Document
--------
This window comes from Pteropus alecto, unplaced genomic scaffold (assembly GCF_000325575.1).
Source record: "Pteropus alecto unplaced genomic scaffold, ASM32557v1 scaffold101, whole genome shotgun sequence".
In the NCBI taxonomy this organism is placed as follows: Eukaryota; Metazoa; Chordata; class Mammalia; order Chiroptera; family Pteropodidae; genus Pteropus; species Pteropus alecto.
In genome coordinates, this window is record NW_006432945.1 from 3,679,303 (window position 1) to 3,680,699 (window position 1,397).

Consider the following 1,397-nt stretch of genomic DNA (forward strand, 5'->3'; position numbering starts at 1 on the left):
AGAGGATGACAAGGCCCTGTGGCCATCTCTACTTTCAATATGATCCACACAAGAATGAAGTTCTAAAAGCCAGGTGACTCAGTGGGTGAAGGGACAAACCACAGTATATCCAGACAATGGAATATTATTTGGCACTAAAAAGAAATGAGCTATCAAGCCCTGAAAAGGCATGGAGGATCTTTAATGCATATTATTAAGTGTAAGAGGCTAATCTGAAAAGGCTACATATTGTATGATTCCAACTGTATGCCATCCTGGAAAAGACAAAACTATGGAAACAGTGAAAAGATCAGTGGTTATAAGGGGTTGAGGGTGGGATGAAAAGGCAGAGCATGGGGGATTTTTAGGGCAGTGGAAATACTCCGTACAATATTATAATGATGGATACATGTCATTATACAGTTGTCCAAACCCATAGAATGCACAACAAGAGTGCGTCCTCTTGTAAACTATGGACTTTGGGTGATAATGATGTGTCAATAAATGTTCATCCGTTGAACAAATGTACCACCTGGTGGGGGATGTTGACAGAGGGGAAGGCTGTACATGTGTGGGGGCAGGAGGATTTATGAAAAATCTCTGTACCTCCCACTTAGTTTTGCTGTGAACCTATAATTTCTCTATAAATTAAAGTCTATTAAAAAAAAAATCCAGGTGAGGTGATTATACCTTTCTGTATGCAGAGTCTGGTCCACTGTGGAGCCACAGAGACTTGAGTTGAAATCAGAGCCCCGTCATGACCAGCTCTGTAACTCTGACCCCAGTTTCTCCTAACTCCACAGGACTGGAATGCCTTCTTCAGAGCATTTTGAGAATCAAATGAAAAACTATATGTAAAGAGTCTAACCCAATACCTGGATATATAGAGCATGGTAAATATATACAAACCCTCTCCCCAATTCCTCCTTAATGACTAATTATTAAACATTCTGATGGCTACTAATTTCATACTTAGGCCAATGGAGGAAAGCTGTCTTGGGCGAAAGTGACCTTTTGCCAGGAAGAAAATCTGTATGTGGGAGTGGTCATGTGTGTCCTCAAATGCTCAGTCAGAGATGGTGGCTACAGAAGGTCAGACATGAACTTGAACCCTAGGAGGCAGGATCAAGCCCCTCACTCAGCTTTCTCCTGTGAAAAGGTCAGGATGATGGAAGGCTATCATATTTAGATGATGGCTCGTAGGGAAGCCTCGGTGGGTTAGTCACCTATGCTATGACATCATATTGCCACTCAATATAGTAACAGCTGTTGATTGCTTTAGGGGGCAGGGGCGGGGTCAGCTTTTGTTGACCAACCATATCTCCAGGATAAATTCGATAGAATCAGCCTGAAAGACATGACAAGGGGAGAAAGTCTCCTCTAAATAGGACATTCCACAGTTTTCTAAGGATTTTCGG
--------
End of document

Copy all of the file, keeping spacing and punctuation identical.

This window comes from Pteropus alecto, unplaced genomic scaffold (assembly GCF_000325575.1).
Source record: "Pteropus alecto unplaced genomic scaffold, ASM32557v1 scaffold101, whole genome shotgun sequence".
In the NCBI taxonomy this organism is placed as follows: Eukaryota; Metazoa; Chordata; class Mammalia; order Chiroptera; family Pteropodidae; genus Pteropus; species Pteropus alecto.
In genome coordinates, this window is record NW_006432945.1 from 3,679,303 (window position 1) to 3,680,699 (window position 1,397).

Consider the following 1,397-nt stretch of genomic DNA (forward strand, 5'->3'; position numbering starts at 1 on the left):
AGAGGATGACAAGGCCCTGTGGCCATCTCTACTTTCAATATGATCCACACAAGAATGAAGTTCTAAAAGCCAGGTGACTCAGTGGGTGAAGGGACAAACCACAGTATATCCAGACAATGGAATATTATTTGGCACTAAAAAGAAATGAGCTATCAAGCCCTGAAAAGGCATGGAGGATCTTTAATGCATATTATTAAGTGTAAGAGGCTAATCTGAAAAGGCTACATATTGTATGATTCCAACTGTATGCCATCCTGGAAAAGACAAAACTATGGAAACAGTGAAAAGATCAGTGGTTATAAGGGGTTGAGGGTGGGATGAAAAGGCAGAGCATGGGGGATTTTTAGGGCAGTGGAAATACTCCGTACAATATTATAATGATGGATACATGTCATTATACAGTTGTCCAAACCCATAGAATGCACAACAAGAGTGCGTCCTCTTGTAAACTATGGACTTTGGGTGATAATGATGTGTCAATAAATGTTCATCCGTTGAACAAATGTACCACCTGGTGGGGGATGTTGACAGAGGGGAAGGCTGTACATGTGTGGGGGCAGGAGGATTTATGAAAAATCTCTGTACCTCCCACTTAGTTTTGCTGTGAACCTATAATTTCTCTATAAATTAAAGTCTATTAAAAAAAAAATCCAGGTGAGGTGATTATACCTTTCTGTATGCAGAGTCTGGTCCACTGTGGAGCCACAGAGACTTGAGTTGAAATCAGAGCCCCGTCATGACCAGCTCTGTAACTCTGACCCCAGTTTCTCCTAACTCCACAGGACTGGAATGCCTTCTTCAGAGCATTTTGAGAATCAAATGAAAAACTATATGTAAAGAGTCTAACCCAATACCTGGATATATAGAGCATGGTAAATATATACAAACCCTCTCCCCAATTCCTCCTTAATGACTAATTATTAAACATTCTGATGGCTACTAATTTCATACTTAGGCCAATGGAGGAAAGCTGTCTTGGGCGAAAGTGACCTTTTGCCAGGAAGAAAATCTGTATGTGGGAGTGGTCATGTGTGTCCTCAAATGCTCAGTCAGAGATGGTGGCTACAGAAGGTCAGACATGAACTTGAACCCTAGGAGGCAGGATCAAGCCCCTCACTCAGCTTTCTCCTGTGAAAAGGTCAGGATGATGGAAGGCTATCATATTTAGATGATGGCTCGTAGGGAAGCCTCGGTGGGTTAGTCACCTATGCTATGACATCATATTGCCACTCAATATAGTAACAGCTGTTGATTGCTTTAGGGGGCAGGGGCGGGGTCAGCTTTTGTTGACCAACCATATCTCCAGGATAAATTCGATAGAATCAGCCTGAAAGACATGACAAGGGGAGAAAGTCTCCTCTAAATAGGACATTCCACAGTTTTCTAAGGATTTTCGG